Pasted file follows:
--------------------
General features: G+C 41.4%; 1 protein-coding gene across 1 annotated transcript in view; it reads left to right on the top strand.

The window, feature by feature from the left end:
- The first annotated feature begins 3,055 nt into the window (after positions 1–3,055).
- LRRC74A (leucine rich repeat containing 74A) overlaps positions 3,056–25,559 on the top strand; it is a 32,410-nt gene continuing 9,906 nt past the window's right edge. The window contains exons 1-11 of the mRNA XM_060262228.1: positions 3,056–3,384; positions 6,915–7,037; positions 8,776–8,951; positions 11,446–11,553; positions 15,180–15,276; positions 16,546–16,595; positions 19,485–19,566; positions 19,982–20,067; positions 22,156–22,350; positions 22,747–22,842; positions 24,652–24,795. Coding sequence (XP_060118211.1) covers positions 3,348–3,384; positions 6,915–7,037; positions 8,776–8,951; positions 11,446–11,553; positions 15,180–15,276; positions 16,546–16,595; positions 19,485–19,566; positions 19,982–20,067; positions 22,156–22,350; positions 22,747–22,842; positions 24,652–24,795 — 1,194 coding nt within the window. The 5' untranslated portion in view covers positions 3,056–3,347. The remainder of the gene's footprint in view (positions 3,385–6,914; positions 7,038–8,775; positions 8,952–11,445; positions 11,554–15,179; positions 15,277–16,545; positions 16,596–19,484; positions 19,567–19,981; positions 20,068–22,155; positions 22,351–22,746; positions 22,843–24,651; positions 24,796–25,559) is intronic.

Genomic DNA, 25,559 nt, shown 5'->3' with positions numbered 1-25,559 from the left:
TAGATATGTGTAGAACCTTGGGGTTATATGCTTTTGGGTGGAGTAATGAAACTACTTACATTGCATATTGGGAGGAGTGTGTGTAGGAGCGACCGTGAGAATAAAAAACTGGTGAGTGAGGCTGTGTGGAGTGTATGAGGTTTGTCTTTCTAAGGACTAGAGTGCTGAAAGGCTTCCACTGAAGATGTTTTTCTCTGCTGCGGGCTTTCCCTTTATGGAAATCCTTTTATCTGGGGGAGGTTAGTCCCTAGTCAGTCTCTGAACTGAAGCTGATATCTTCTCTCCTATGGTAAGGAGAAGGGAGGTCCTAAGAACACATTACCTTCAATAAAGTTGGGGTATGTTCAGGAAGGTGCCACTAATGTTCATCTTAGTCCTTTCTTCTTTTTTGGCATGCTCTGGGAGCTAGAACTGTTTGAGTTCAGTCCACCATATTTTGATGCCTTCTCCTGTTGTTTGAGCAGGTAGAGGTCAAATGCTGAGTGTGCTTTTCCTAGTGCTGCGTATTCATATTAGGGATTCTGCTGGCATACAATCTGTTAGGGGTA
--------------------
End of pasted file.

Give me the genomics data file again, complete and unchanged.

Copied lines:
General features: G+C 41.4%; 1 protein-coding gene across 1 annotated transcript in view; it reads left to right on the top strand.

The window, feature by feature from the left end:
- The first annotated feature begins 3,055 nt into the window (after positions 1–3,055).
- LRRC74A (leucine rich repeat containing 74A) overlaps positions 3,056–25,559 on the top strand; it is a 32,410-nt gene continuing 9,906 nt past the window's right edge. The window contains exons 1-11 of the mRNA XM_060262228.1: positions 3,056–3,384; positions 6,915–7,037; positions 8,776–8,951; positions 11,446–11,553; positions 15,180–15,276; positions 16,546–16,595; positions 19,485–19,566; positions 19,982–20,067; positions 22,156–22,350; positions 22,747–22,842; positions 24,652–24,795. Coding sequence (XP_060118211.1) covers positions 3,348–3,384; positions 6,915–7,037; positions 8,776–8,951; positions 11,446–11,553; positions 15,180–15,276; positions 16,546–16,595; positions 19,485–19,566; positions 19,982–20,067; positions 22,156–22,350; positions 22,747–22,842; positions 24,652–24,795 — 1,194 coding nt within the window. The 5' untranslated portion in view covers positions 3,056–3,347. The remainder of the gene's footprint in view (positions 3,385–6,914; positions 7,038–8,775; positions 8,952–11,445; positions 11,554–15,179; positions 15,277–16,545; positions 16,596–19,484; positions 19,567–19,981; positions 20,068–22,155; positions 22,351–22,746; positions 22,843–24,651; positions 24,796–25,559) is intronic.

Genomic DNA, 25,559 nt, shown 5'->3' with positions numbered 1-25,559 from the left:
TAGATATGTGTAGAACCTTGGGGTTATATGCTTTTGGGTGGAGTAATGAAACTACTTACATTGCATATTGGGAGGAGTGTGTGTAGGAGCGACCGTGAGAATAAAAAACTGGTGAGTGAGGCTGTGTGGAGTGTATGAGGTTTGTCTTTCTAAGGACTAGAGTGCTGAAAGGCTTCCACTGAAGATGTTTTTCTCTGCTGCGGGCTTTCCCTTTATGGAAATCCTTTTATCTGGGGGAGGTTAGTCCCTAGTCAGTCTCTGAACTGAAGCTGATATCTTCTCTCCTATGGTAAGGAGAAGGGAGGTCCTAAGAACACATTACCTTCAATAAAGTTGGGGTATGTTCAGGAAGGTGCCACTAATGTTCATCTTAGTCCTTTCTTCTTTTTTGGCATGCTCTGGGAGCTAGAACTGTTTGAGTTCAGTCCACCATATTTTGATGCCTTCTCCTGTTGTTTGAGCAGGTAGAGGTCAAATGCTGAGTGTGCTTTTCCTAGTGCTGCGTATTCATATTAGGGATTCTGCTGGCATACAATCTGTTAGGGGTA